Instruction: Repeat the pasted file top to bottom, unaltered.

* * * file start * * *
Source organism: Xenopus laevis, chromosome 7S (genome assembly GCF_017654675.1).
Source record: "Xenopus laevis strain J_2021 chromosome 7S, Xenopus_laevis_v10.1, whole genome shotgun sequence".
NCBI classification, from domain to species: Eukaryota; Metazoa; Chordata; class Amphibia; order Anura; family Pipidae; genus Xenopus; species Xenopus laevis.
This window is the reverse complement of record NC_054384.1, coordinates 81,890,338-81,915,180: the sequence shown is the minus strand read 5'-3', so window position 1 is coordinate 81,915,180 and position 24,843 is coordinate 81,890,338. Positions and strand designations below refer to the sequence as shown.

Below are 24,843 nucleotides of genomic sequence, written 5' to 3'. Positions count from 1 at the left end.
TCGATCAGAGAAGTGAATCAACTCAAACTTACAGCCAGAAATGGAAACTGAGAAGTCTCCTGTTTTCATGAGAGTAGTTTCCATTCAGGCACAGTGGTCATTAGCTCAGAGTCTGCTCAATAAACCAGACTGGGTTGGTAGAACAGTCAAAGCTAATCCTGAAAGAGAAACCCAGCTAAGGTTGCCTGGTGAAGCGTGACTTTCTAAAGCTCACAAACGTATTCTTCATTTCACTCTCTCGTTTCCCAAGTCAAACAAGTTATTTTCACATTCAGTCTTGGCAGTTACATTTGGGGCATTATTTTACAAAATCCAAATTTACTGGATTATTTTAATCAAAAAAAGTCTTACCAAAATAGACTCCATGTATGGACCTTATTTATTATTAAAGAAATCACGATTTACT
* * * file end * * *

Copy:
Source organism: Xenopus laevis, chromosome 7S (genome assembly GCF_017654675.1).
Source record: "Xenopus laevis strain J_2021 chromosome 7S, Xenopus_laevis_v10.1, whole genome shotgun sequence".
NCBI classification, from domain to species: Eukaryota; Metazoa; Chordata; class Amphibia; order Anura; family Pipidae; genus Xenopus; species Xenopus laevis.
This window is the reverse complement of record NC_054384.1, coordinates 81,890,338-81,915,180: the sequence shown is the minus strand read 5'-3', so window position 1 is coordinate 81,915,180 and position 24,843 is coordinate 81,890,338. Positions and strand designations below refer to the sequence as shown.

Below are 24,843 nucleotides of genomic sequence, written 5' to 3'. Positions count from 1 at the left end.
TCGATCAGAGAAGTGAATCAACTCAAACTTACAGCCAGAAATGGAAACTGAGAAGTCTCCTGTTTTCATGAGAGTAGTTTCCATTCAGGCACAGTGGTCATTAGCTCAGAGTCTGCTCAATAAACCAGACTGGGTTGGTAGAACAGTCAAAGCTAATCCTGAAAGAGAAACCCAGCTAAGGTTGCCTGGTGAAGCGTGACTTTCTAAAGCTCACAAACGTATTCTTCATTTCACTCTCTCGTTTCCCAAGTCAAACAAGTTATTTTCACATTCAGTCTTGGCAGTTACATTTGGGGCATTATTTTACAAAATCCAAATTTACTGGATTATTTTAATCAAAAAAAGTCTTACCAAAATAGACTCCATGTATGGACCTTATTTATTATTAAAGAAATCACGATTTACT